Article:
What is Gulf War Syndrome?
This post is part of a two-part series summarizing the so-called “Gulf War presumption” of service connection. You can click here to read the second post. In this first part, we are going to explore, in the specific context of VA claims, what is Gulf War Syndrome. In the second part, we are going to talk about proving Gulf War Syndrome claims.
Gulf War Syndrome is a confounding disability.
Its cause is
classified unknown. It presents in different ways and at different times for many veterans. The disability manifests in several ways: breathing problems, sleeping problems, problems with the digestive system, pain problems, obesity or weight gain, and more.
The VA has created a process for proving a claim for Gulf War Syndrome no less confusing than the disability itself.
Let me stop there.
The VA has made a confusing process to establish a presumption that your disability is Gulf War Syndrome from your military service.
About three years ago, we learned that the VA denies about 80% of claims for Gulf War Syndrome. This is, in my opinion, due to a couple things. First, doctors and the VA are genuinely confused about what the disability actually is. Second, proving Gulf War Syndrome requires an electrical engineering degree to decipher the VA’s regulations.
Keep this in mind though: you don’t HAVE to prove entitlement to the presumption of Gulf War Syndrome in order to service connect the syndrome. A veteran can always claim that her disability, whether a formal diagnosis or a constellation of symptoms, whether Gulf War Syndrome or something else altogether, is directly related to her military service, and establish that claim with a medical nexus opinion to a particular in-service event.
But if you want the VA to presume that your symptoms are Gulf War Syndrome, you’re going to have to jump through a few hoops.
To establish a presumption of service connection for Gulf War Syndrome, you have to show that you have a “qualifying chronic disability” that results from either an “undiagnosed illness” or a MUCMI defined by a cluster of signs or symptoms. 38 C.F.R. §3.317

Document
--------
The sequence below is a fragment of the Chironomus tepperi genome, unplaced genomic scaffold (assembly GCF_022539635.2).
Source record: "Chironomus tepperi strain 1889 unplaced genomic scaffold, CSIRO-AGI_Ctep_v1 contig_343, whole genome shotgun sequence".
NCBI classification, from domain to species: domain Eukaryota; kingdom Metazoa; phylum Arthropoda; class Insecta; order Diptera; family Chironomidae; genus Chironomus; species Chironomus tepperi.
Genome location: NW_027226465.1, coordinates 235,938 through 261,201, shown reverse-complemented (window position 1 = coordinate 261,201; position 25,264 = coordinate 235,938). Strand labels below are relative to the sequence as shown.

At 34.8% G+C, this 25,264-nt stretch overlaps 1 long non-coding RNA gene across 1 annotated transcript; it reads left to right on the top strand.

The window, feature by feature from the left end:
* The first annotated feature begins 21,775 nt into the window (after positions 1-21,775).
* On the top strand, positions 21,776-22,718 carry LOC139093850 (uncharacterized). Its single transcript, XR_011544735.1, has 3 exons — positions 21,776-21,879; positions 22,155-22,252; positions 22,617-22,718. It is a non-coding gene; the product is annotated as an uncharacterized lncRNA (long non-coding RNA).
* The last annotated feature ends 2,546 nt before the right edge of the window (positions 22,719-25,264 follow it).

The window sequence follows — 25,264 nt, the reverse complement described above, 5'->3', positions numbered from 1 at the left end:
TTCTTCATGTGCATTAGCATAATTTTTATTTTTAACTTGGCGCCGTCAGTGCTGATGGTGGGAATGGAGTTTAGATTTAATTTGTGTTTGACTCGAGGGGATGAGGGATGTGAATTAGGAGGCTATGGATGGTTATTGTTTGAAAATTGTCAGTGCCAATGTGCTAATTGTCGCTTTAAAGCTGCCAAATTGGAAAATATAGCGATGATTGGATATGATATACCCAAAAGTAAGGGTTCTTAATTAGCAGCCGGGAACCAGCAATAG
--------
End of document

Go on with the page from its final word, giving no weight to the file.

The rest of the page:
Clear as mud?
Let’s make that easy: to qualify for presumptive service connection under the VA’s regulations, an eligible veteran has to show that she has a MUCMI or a Qualifying Chronic Disability.
Let’s break it down even further.
Who is an Eligible Veteran?
There are 3 requirements to establish eligibility for presumptive service connection of Gulf War Syndrome.
1. The first criteria for eligibility involves the time when the veteran’s disability begins to manifest.
Currently, that includes any veteran whose disability manifested anytime between the veteran’s active duty military service and 31 December 2021.
The disability manifests if its symptoms are ratable at 10-percent or higher.
2. The second criteria for eligibility involves the location of the veteran’s service.
The veteran must be a Persian Gulf veteran who had active military service in the Southwest Asia theater of operations. 38 U.S.C. §1117. Neither Congress’s statute, nor the VA’s regulation, define what it means to have served in the “Southwest Asia theater of operations.”
In 2016, the Court of Appeals for Veterans Claims considered that question. The veteran in that case looked to executive orders, maps, and other evidence to establish that when Congress said “Southwest Asia theater of operations” it included – in his case – Afghanistan. The VA said, no, Congress gave us the authority to decide which countries are included in the “Southwest Asia theater of operations.”
In 1995, the VA had published the first version of 38 C.F.R. §3.317 in which it defined “Southwest Asia theater of operations” to include “Iraq, Kuwait, Saudi Arabia, the neutral zone between Iraq and Saudi Arabia, Bahrain, Qatar, the United Arab Emirates, Oman, the Gulf of Aden, the Gulf of Oman, the Persian Gulf, the Arabian Sea, the Red Sea, and the airspace above these locations.” 38 C.F.R. §3.317(e)(2).
The Veterans Court agreed with the Secretary: the VA has authority to decide which countries are entitled to the presumption of service connection. That means, with some limited exceptions, a veteran who served only in Afghanistan will not be eligible for the presumption of service connection.
In some respects, the CAVC’s decision makes sense: the first version of the Gulf War Syndrome statute was passed in 1994, and so Congress would have no reason to have intended service in Afghanistan to qualify for the presumption. And, after 9/11, when Congress did update the Gulf War Syndrome statute, it did not provide any other definition of “Southwest Asia theater of operations.”
In other respects, it doesn’t make sense. The disease is probably less-related to the location of the service as to the timing of the service. Plenty of veterans of Operation Enduring Freedom who served in Afghanistan are experiencing symptomatology that is consistent with Gulf War Syndrome.
For those veterans, the only path to service connection is the direct service connection method.
The presumption is unavailable.
Once a veteran is eligible for the Gulf War Syndrome presumption, she must next prove that she has a qualifying chronic disability.
In Part two of this topic – a link will appear here when the post is ready – we will talk about how to prove entitlement to the Gulf War Syndrome presumption.